OFFICIAL OPENING: Member for Hinkler Paul Neville at the opening of Bundaberg Regional Athletics Facility.
Photo: Scottie Simmonds / NewsMail
OFFICIAL OPENING: Member for Hinkler Paul Neville at the opening of Bundaberg Regional Athletics Facility. Photo: Scottie Simmonds / NewsMail Scottie Simmonds BUN090213ATH1

Farewell to Hinkler icon: Vale Paul Neville, 1940-2019

HE HELD the seat of Hinkler for more than 20 years, served as the National Party whip for five and was known as a true gentleman with a wicked sense of humour.

And now the region has lost political icon and leader Paul Neville.

The former MP and National Party stalwart Mr Neville passed away in the early hours of New Year's Day at Bundaberg Hospital.

Close friends said Mr Neville had been suffering with health problems for some time.

Tributes have poured in from both sides of parliament, with former Hinkler Labor MP Brian Courtice saying Mr Neville had achieved "so much" in his political life.

"Anyone who can hold the seat (of Hinkler) for that amount of time has considerable political acumen," Mr Courtice said.

"He had his finger on the pulse and he understood politics."

Wide Bay MP and fellow National Llew O'Brien said he was "deeply saddened" at the news.

"Paul was a man of integrity, a great family man, incredibly community minded, a loyal friend and a true gentleman," Mr O'Brien said.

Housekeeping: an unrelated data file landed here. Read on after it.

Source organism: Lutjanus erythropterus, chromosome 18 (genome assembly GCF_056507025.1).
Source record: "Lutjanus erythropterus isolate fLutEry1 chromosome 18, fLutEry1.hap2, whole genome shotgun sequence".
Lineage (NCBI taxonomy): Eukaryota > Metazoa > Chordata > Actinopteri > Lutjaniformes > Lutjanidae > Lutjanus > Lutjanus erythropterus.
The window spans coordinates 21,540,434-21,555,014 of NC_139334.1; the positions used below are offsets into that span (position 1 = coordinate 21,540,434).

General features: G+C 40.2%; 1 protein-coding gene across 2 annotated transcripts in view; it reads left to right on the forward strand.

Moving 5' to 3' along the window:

"He served his electorate and our nation with distinction.

Born in Warwick in 1940, Mr Neville was known as the manager of Bundaberg's Crest Cinema (now the Moncrieff Theatre) and the town's District Tourism and Development Board before launching into politics.

"In the days pre-TV I used to sit up on election night and listen to the radio and try to work out how the different seats were going," he said.

Mr Neville would go on to defeat the then-incumbent Labor MP Brian Courtice in 1993.

"A lot of the pundits said it was a Labor seat and I would be a one-term member," Mr Neville told the Chronicle in a 2013 interview.

However, Mr Neville's passion to serve his community and unmatched integrity proved naysayers wrong.

He was involved in a variety of parliamentary committees and chaired several, including Transport and Regional Services from 2002-2007.

In the 2010 election, he won every booth in Hinkler and built up a 10.4 per cent majority for his successor, current member Keith Pitt.

In 2012, aged 72, he announced he would not recontest his seat at the 2013 election.

He is survived by his wife Margaret and children Gaye, Gavin, Sally-Anne, Paul and Peter.



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